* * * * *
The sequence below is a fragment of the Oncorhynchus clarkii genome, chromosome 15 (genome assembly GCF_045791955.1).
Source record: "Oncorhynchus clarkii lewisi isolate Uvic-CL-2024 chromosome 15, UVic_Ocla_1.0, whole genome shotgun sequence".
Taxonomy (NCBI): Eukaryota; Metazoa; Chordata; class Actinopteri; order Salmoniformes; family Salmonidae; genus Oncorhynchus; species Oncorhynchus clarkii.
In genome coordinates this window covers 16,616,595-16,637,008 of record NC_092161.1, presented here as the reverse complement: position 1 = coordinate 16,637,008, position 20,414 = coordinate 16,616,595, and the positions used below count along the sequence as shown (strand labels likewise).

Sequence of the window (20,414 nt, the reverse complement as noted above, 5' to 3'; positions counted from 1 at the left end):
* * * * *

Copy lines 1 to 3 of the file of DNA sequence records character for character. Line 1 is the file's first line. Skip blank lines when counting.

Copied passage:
The sequence below is a fragment of the Oncorhynchus clarkii genome, chromosome 15 (genome assembly GCF_045791955.1).
Source record: "Oncorhynchus clarkii lewisi isolate Uvic-CL-2024 chromosome 15, UVic_Ocla_1.0, whole genome shotgun sequence".
Taxonomy (NCBI): Eukaryota; Metazoa; Chordata; class Actinopteri; order Salmoniformes; family Salmonidae; genus Oncorhynchus; species Oncorhynchus clarkii.